The fact that artificial neural networks are now generally simulated by symbolic programs that run on GP computers complicates this argument. Would an electronic neural network really be intelligent while the same process, simulated in a GP computer and yielding the exact same results would not? OY!

Ira Glickstein

Howard Pattee said...

Ira asks a key controversial question among AI experts: “Would an electronic neural network [something like a brain] really be intelligent while the same process, simulated in a GP computer and yielding the exact same results would not?”

This is essentially a Turing Test type question. The problem is defining the “test.” If you understand the “test” or “yielding exactly the same results” to mean “indistinguishable behavior of all possible types under all conceivable circumstances” then you are essentially saying, just by definition, that if one is intelligent then the other is also.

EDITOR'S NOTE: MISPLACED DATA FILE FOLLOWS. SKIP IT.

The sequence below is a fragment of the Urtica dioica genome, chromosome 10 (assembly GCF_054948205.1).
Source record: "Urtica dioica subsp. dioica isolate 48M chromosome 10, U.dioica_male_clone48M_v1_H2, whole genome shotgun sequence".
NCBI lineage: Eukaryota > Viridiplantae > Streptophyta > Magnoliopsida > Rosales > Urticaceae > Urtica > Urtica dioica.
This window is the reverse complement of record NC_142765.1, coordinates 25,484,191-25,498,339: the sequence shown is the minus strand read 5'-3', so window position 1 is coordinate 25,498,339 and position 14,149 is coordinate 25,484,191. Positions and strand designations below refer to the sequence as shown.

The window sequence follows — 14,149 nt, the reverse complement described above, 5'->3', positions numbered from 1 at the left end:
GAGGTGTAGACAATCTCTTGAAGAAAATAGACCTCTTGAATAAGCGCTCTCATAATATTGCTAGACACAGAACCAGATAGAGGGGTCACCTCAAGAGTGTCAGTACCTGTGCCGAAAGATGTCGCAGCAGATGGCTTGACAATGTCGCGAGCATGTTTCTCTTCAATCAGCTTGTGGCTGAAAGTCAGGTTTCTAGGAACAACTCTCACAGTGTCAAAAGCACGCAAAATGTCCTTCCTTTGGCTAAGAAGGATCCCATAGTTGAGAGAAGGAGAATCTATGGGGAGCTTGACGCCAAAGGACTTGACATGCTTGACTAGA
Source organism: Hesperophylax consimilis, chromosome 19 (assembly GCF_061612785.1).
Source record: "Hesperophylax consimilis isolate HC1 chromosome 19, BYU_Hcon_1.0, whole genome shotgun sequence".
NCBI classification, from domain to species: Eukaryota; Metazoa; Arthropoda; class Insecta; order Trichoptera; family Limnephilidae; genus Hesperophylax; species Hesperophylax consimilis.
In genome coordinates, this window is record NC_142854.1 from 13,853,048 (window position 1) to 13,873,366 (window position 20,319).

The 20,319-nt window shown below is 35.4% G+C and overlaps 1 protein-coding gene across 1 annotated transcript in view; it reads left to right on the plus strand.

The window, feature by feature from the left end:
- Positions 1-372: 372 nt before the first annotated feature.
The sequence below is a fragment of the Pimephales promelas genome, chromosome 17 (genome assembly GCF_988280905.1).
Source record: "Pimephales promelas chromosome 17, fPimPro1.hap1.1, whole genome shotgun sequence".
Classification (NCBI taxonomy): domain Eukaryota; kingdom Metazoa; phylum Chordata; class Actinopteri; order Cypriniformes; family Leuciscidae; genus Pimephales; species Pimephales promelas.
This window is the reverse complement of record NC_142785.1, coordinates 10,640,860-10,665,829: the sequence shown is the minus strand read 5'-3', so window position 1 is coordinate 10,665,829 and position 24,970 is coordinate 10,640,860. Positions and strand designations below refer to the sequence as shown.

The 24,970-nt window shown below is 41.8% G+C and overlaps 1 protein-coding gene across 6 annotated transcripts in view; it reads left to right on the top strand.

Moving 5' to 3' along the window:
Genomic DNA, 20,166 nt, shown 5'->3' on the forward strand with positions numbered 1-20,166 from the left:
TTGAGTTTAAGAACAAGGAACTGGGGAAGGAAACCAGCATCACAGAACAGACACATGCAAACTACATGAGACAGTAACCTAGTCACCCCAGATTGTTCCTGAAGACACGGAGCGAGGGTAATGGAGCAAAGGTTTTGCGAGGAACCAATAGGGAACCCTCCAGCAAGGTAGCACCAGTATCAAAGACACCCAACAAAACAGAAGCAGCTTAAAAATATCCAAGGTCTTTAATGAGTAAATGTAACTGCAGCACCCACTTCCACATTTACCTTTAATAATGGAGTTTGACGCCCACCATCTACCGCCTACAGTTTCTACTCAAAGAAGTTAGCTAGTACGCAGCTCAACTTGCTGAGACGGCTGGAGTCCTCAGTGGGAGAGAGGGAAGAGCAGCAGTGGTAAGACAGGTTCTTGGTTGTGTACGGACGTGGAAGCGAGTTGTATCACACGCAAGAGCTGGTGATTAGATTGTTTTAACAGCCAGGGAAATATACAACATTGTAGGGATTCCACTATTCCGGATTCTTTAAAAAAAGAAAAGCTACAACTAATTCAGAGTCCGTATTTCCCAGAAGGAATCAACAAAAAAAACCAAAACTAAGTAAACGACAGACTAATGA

The empirically testable question of importance for survival is which computer gets an adequate answer first. Real-time behavior of a concurrent distributed network is not accomplished temporally the same way as a memory-stored discrete-timed programmed computer. (Of course this will depend on the details of how they are programmed and how fast the hardware works.) For example, because of its parallel inputs and concurrent processing, a network can generally recognize images or spatial patterns faster than a GP-type computer, while a computer can do logic and arithmetic much faster.

In any case, brains don’t operate much like an artificial neural net. They are much better at learning than current artificial neural networks, but not nearly as fast or accurate as a computer at formal logic and arithmetic.